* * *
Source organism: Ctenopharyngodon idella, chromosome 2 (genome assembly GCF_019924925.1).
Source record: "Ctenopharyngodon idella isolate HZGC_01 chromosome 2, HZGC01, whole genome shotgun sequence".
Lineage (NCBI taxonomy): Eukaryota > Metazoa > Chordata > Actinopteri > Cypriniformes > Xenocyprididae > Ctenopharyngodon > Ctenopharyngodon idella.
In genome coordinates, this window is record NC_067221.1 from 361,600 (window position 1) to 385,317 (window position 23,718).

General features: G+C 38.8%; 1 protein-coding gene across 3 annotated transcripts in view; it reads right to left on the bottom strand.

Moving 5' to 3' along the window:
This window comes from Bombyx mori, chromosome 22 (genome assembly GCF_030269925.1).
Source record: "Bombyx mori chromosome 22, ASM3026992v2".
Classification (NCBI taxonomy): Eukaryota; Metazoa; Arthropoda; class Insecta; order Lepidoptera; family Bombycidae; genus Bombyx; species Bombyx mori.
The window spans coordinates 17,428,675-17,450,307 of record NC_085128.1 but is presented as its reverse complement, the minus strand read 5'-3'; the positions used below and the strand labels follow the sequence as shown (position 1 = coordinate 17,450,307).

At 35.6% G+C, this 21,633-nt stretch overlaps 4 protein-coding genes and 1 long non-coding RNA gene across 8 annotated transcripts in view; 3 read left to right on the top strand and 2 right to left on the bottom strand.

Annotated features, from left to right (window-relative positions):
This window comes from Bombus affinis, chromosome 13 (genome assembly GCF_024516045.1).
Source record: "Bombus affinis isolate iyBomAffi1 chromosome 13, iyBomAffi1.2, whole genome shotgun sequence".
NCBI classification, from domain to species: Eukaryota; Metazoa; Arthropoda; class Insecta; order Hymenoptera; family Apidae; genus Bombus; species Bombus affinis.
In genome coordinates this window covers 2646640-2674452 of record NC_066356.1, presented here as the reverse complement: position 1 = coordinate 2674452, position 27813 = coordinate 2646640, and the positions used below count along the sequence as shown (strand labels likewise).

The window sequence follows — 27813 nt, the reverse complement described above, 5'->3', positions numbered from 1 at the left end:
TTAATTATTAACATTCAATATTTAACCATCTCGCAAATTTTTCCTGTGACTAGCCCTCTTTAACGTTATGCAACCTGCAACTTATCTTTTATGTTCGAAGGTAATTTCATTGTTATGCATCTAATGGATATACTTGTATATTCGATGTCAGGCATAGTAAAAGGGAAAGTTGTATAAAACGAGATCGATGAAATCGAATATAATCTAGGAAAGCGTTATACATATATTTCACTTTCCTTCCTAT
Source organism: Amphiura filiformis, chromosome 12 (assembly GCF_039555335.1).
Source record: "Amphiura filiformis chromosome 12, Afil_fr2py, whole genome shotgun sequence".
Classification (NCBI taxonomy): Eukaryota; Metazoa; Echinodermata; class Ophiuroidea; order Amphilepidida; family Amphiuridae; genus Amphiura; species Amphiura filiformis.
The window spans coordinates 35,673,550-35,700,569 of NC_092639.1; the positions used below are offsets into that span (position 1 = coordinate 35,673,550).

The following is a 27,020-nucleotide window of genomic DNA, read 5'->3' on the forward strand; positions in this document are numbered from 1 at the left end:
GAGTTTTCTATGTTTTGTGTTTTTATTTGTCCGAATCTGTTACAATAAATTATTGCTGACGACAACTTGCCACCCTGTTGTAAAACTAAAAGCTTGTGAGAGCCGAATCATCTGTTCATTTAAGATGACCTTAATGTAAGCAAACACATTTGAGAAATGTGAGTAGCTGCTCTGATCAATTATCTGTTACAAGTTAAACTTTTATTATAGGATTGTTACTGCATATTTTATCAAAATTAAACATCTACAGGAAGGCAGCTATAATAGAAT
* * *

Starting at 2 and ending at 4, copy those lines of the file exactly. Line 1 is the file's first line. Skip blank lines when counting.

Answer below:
Source record: "Ctenopharyngodon idella isolate HZGC_01 chromosome 2, HZGC01, whole genome shotgun sequence".
Lineage (NCBI taxonomy): Eukaryota > Metazoa > Chordata > Actinopteri > Cypriniformes > Xenocyprididae > Ctenopharyngodon > Ctenopharyngodon idella.
In genome coordinates, this window is record NC_067221.1 from 361,600 (window position 1) to 385,317 (window position 23,718).